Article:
Some significant dead time between practice sessions for Seth and his buddy resulted in a quick tour of historical downtown Butte, a town about which I’ve written in the past as it is also home to a local mountain bike ultra endurance race, the Butte 100.Knowing we’d have from one to four to find something to do, I had also brought along two rods for hitting the Clark Fork or the local warm springs ponds; however, the two boys nixed that idea in favor of wandering around. So, the first stop was the library (to their unexpected chagrin). This , of course, meant some computer time, so it was not all bad.Reading the story of “wealthy mining pioneer” Finlan (above hotel photo), and the glut of copper that occurred following WWI, had me thinking a bit about the present day excess of supply in global markets given the not too distant surge in demand and increase in capacity. The classic economic circle, which in commodities has always been magnified, this time by emerging economies.
Jack Ferriter’s Pin and Ink “Miner – Open Edition Print” got my attention as we strolled down one of the main thoroughfares. His work, which I photoed through a window, captures the miner well. This brought back a visualization of past memories of West Virginia, driving through mining areas to fish along the Upper Elk and other streams. Extractive states, both Montana and West Virginia. There are other parallels as well, both also being beautiful outdoor recreation areas – my reason for having chosen to live in Montana.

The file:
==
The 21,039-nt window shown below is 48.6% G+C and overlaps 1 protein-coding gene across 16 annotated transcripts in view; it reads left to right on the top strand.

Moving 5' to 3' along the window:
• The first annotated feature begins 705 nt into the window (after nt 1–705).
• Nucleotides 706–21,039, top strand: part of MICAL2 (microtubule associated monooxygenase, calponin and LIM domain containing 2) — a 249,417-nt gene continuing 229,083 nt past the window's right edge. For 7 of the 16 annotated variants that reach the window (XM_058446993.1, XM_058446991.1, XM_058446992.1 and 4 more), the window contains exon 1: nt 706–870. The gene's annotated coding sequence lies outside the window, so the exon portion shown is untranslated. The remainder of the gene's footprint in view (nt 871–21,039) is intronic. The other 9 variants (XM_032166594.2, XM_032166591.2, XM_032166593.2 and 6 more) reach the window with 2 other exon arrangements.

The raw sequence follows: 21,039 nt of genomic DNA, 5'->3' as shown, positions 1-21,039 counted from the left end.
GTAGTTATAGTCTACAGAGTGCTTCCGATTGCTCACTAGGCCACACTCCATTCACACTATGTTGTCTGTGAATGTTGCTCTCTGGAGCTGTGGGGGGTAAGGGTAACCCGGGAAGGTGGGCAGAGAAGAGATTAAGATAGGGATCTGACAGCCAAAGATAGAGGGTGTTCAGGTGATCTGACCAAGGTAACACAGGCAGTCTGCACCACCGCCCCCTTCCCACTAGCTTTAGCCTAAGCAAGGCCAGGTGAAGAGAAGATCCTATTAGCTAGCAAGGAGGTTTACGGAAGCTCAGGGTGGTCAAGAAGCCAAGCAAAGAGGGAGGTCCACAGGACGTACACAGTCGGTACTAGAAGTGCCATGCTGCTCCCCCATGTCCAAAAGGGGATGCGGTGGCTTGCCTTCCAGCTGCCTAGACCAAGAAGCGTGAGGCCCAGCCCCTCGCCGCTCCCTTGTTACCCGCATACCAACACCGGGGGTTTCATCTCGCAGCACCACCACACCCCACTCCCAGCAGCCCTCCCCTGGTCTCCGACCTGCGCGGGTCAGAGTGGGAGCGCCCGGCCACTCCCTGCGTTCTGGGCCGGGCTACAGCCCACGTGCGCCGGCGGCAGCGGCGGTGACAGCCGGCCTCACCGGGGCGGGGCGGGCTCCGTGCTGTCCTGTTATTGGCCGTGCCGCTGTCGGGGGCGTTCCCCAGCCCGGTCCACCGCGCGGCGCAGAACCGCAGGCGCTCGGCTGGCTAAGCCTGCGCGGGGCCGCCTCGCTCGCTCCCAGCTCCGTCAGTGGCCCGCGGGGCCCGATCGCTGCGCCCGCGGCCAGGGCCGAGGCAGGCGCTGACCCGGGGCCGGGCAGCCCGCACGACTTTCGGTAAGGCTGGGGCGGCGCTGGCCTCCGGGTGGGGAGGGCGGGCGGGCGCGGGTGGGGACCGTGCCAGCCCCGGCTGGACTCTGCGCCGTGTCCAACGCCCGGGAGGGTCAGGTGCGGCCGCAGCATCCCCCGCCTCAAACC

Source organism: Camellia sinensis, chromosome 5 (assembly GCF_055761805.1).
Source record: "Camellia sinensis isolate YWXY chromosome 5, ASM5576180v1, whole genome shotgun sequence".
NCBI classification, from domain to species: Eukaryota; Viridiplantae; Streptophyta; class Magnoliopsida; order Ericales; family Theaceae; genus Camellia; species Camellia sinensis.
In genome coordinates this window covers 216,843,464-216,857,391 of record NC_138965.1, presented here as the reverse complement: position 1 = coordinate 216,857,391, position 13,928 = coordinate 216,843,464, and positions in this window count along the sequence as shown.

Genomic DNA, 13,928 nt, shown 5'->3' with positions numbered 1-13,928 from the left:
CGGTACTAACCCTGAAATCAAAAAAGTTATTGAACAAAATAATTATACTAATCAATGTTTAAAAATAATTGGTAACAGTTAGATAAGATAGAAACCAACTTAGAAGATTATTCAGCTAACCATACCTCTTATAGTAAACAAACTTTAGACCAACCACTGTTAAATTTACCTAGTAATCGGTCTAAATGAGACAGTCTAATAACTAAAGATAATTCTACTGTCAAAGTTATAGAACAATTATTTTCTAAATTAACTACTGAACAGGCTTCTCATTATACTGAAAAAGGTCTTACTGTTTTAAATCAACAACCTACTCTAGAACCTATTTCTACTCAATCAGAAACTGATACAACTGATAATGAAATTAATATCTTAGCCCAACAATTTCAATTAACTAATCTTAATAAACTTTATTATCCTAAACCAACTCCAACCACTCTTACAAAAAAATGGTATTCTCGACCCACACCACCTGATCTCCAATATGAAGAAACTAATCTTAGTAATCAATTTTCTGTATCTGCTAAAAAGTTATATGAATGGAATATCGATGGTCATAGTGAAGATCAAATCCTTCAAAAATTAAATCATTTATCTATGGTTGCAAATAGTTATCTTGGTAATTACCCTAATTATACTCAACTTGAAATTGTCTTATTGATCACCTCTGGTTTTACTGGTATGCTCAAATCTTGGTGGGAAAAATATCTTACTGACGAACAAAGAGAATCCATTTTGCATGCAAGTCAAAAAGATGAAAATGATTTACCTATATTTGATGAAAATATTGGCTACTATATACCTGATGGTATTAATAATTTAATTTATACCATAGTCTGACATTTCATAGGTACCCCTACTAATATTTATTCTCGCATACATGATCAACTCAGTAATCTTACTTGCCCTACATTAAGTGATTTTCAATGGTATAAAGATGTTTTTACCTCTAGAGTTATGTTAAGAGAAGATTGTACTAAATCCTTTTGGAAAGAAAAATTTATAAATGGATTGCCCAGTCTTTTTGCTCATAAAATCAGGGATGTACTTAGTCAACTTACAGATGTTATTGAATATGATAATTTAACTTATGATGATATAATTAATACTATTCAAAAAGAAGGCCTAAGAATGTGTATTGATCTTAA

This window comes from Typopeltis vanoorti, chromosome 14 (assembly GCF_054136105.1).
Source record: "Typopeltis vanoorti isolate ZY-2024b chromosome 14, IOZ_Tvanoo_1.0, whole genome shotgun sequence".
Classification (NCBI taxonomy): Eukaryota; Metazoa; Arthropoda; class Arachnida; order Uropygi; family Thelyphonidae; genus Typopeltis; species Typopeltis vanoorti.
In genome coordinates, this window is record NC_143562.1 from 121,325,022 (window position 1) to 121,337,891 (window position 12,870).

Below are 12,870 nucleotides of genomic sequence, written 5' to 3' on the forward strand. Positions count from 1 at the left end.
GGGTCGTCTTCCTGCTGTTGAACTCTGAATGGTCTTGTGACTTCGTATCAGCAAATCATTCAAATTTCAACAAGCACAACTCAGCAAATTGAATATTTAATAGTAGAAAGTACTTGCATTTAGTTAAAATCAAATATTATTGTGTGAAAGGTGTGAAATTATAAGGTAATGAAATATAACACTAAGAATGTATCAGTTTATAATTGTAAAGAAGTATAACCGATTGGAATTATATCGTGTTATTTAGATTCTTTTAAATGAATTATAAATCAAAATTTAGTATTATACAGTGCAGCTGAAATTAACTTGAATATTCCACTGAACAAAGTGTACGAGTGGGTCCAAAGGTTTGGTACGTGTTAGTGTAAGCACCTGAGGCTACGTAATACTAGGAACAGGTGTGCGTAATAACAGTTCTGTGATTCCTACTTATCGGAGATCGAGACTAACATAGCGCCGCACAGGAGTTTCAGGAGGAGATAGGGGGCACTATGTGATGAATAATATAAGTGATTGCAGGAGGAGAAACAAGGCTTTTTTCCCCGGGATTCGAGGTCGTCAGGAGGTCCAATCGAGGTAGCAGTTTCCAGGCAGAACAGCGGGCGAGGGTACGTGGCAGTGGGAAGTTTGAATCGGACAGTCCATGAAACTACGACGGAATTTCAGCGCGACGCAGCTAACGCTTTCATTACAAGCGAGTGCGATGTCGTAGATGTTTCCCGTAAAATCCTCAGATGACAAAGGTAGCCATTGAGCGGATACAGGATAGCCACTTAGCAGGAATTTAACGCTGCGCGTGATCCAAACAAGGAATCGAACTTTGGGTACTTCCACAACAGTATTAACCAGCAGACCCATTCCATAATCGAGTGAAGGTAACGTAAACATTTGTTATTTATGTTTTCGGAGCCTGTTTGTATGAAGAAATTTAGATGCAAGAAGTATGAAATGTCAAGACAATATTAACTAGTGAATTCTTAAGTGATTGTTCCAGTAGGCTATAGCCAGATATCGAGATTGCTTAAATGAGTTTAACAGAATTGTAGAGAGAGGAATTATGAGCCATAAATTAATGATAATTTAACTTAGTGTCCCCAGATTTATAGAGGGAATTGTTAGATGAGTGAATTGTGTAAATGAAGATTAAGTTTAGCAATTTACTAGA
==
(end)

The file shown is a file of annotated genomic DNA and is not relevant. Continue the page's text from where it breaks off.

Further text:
We did not take the time to visit the Berkeley Pit, though the above photo was right next door. The mine is still busy with large trucks driving their loads of sediment to a site somewhere to dump. The tires on these trucks are larger than most vehicles and, according to a friend in the industry, can go for almost a half a million dollars apiece when scarce during good times.
There was a festival of some sort occurring where the local pastime of beer drinking was occurring. It seemed a little early for October Fest, but there were signs in the area and we weren’t sure if this was not Butte’s way of getting a head start. Great old town, Butte.